We acknowledge the H1N1 2009 vaccine study group: Dr. Praveen Garg, Consultant Physician, Shashwat Hospital & Research Centre, Ahmedabad; Dr. Puneet Rijhwani, Associate Professor, Department of Medicine, Mahatma Gandhi National Institute of Medical Sciences, Jaipur; Dr. Vikas G. Pai, Consultant Physician, Pai Clinic & Diagnostic Centre, Pune; Dr. Raj Bhagat, Honorary Physician - L.G. Hospital, Associate Professor - Dept. of Medicine, A.M.C. Medical Education Trust, Dr. Bhagat's Allergy, Asthma Clinic & Resp. Care Centre, Ahmedabad; Dr. V. Shankar, Consultant Physician, Standard Laboratory and Polyclinic, Bangalore and Dr. Dinesh V. Kamath, Consultant Physician & Diabetologist, Sudeep Diabetes Care Centre, Bangalore.

We also acknowledge the following other personnel: Dr. Reinhard Glueck, Dr. Rajendra Jani, Dr. Manjula Shamanna, Mr. Rakesh Kshatriya, Mr. Abhijeet Srirao, all from Cadila Healthcare Ltd and Ms. Gargi Ladia, Ashish Pathology Laboratory, A-103/104, Aasthan Complex, Opp. Polytechnic, Ahmedabad.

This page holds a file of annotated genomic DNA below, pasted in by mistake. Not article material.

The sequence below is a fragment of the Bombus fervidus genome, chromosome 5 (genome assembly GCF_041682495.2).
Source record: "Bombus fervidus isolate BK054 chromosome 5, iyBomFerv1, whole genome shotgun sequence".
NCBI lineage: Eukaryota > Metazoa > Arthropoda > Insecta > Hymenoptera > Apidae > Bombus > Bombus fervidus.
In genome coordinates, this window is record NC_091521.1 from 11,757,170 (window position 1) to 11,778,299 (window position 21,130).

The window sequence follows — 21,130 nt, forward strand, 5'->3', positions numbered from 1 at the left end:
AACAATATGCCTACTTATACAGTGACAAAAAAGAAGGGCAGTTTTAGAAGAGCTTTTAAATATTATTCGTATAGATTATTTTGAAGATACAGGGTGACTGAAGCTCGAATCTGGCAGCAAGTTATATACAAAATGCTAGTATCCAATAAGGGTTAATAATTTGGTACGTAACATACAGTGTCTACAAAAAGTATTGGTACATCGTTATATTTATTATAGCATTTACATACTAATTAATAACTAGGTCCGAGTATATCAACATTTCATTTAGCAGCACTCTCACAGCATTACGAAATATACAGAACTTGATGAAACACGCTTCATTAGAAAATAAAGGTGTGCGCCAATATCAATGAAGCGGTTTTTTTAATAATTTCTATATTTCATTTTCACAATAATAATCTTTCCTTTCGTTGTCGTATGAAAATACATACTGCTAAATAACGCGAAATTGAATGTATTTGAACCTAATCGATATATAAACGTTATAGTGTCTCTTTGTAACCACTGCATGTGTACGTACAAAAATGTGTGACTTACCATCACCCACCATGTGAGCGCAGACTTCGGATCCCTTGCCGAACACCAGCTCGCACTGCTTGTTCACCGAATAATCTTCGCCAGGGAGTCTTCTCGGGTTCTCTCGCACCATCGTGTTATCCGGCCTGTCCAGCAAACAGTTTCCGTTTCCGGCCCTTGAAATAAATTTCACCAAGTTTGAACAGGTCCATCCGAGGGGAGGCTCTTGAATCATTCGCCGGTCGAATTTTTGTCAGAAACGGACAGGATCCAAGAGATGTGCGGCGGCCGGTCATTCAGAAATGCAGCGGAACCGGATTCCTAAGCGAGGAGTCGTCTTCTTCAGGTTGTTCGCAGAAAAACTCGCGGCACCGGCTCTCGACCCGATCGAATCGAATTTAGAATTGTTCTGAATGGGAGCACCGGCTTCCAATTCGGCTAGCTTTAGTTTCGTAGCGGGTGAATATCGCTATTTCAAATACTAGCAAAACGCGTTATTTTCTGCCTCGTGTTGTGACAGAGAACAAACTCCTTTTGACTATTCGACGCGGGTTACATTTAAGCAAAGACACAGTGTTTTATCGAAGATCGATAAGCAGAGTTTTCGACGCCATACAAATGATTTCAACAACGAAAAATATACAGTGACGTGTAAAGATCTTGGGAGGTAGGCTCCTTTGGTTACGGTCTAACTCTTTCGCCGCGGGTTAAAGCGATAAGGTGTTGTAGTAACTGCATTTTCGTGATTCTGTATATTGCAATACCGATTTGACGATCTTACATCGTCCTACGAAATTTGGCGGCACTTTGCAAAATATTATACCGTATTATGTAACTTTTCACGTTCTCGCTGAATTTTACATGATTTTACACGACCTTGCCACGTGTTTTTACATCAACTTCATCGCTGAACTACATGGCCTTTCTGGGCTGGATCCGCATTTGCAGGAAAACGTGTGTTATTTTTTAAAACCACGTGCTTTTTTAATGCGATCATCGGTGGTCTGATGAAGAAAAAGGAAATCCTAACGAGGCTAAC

:: References Top

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    Figures

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    Tables

  [Table 1], [Table 2], [Table 3], [Table 4], [Table 5]

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Online since 12th February '04
2004 - Journal of Postgraduate Medicine
Official Publication of the Staff Society of the Seth GS Medical College and KEM Hospital, Mumbai, India